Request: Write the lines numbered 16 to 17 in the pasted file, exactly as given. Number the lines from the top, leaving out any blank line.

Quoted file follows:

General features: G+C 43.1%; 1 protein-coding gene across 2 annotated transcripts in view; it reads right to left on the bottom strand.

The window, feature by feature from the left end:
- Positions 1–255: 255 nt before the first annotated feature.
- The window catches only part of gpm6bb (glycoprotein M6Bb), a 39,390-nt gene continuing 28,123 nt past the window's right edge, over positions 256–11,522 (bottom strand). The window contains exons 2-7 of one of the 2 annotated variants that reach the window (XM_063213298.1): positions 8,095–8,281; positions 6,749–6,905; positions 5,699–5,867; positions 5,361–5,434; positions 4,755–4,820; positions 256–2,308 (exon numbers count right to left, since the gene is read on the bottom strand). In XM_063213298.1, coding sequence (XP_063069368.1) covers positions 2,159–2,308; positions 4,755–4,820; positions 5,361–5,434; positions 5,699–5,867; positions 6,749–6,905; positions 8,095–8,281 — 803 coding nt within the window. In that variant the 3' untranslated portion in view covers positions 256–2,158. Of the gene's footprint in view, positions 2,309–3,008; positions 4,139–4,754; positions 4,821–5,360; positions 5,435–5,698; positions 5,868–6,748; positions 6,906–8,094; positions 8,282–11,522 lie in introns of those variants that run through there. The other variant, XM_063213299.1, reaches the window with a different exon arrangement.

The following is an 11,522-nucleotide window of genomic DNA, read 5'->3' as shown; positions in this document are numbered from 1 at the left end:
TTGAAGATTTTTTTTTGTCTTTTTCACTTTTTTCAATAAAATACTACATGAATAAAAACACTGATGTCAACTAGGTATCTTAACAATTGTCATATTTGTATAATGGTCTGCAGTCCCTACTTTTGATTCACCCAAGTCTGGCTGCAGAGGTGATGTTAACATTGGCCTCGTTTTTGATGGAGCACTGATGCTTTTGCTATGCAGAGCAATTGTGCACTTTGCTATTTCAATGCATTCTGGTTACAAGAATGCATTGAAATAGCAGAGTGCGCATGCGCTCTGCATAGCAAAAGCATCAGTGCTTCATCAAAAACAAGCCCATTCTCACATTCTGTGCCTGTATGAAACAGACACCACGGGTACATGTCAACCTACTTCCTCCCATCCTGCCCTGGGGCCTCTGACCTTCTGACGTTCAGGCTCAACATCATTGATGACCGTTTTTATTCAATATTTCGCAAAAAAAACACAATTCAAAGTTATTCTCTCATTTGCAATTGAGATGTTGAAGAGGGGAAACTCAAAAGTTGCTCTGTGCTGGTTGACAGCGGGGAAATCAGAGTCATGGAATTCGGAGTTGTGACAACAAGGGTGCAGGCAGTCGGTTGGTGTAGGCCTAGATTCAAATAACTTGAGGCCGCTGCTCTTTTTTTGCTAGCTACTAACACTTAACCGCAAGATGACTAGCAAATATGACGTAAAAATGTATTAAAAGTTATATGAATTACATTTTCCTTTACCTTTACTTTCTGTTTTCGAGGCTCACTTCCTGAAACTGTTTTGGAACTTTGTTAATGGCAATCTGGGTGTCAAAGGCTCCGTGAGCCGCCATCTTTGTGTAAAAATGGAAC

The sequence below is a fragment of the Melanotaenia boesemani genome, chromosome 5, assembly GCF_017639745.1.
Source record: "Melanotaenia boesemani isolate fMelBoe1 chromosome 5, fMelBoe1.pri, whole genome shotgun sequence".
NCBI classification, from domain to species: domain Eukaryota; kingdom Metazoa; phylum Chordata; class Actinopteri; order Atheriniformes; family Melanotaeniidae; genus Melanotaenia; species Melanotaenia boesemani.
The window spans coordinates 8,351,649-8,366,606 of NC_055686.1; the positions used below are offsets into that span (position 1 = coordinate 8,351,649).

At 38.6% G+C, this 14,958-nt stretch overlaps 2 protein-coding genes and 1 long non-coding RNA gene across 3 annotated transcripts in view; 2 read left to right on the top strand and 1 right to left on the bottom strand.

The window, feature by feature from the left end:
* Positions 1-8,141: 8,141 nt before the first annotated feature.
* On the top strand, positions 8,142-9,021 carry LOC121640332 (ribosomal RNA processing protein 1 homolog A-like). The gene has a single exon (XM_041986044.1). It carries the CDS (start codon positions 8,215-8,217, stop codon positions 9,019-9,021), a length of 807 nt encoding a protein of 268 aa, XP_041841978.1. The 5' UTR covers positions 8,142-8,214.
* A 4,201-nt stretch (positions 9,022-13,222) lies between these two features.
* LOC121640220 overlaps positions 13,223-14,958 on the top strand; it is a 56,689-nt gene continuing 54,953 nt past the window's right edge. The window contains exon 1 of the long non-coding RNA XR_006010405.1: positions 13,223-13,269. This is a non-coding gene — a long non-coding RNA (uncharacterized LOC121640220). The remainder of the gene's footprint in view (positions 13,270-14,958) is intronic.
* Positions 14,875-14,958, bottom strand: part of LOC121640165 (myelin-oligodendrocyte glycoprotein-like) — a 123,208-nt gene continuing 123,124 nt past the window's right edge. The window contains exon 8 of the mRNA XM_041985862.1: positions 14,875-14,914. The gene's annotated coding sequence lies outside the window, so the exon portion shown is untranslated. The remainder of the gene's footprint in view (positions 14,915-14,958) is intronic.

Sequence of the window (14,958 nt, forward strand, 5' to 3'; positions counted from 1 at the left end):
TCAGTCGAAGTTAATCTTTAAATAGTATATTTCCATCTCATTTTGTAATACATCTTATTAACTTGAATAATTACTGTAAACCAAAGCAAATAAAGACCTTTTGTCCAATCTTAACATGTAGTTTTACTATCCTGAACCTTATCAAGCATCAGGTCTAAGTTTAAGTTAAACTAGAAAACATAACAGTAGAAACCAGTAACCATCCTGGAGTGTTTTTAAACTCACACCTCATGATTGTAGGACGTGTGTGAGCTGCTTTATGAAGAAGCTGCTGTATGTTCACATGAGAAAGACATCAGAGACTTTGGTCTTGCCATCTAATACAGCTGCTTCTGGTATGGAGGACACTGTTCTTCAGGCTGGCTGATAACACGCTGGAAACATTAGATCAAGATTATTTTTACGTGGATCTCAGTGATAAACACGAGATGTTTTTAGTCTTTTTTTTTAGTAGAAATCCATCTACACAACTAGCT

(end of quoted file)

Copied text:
* LOC121640220 overlaps positions 13,223-14,958 on the top strand; it is a 56,689-nt gene continuing 54,953 nt past the window's right edge. The window contains exon 1 of the long non-coding RNA XR_006010405.1: positions 13,223-13,269. This is a non-coding gene — a long non-coding RNA (uncharacterized LOC121640220). The remainder of the gene's footprint in view (positions 13,270-14,958) is intronic.
* Positions 14,875-14,958, bottom strand: part of LOC121640165 (myelin-oligodendrocyte glycoprotein-like) — a 123,208-nt gene continuing 123,124 nt past the window's right edge. The window contains exon 8 of the mRNA XM_041985862.1: positions 14,875-14,914. The gene's annotated coding sequence lies outside the window, so the exon portion shown is untranslated. The remainder of the gene's footprint in view (positions 14,915-14,958) is intronic.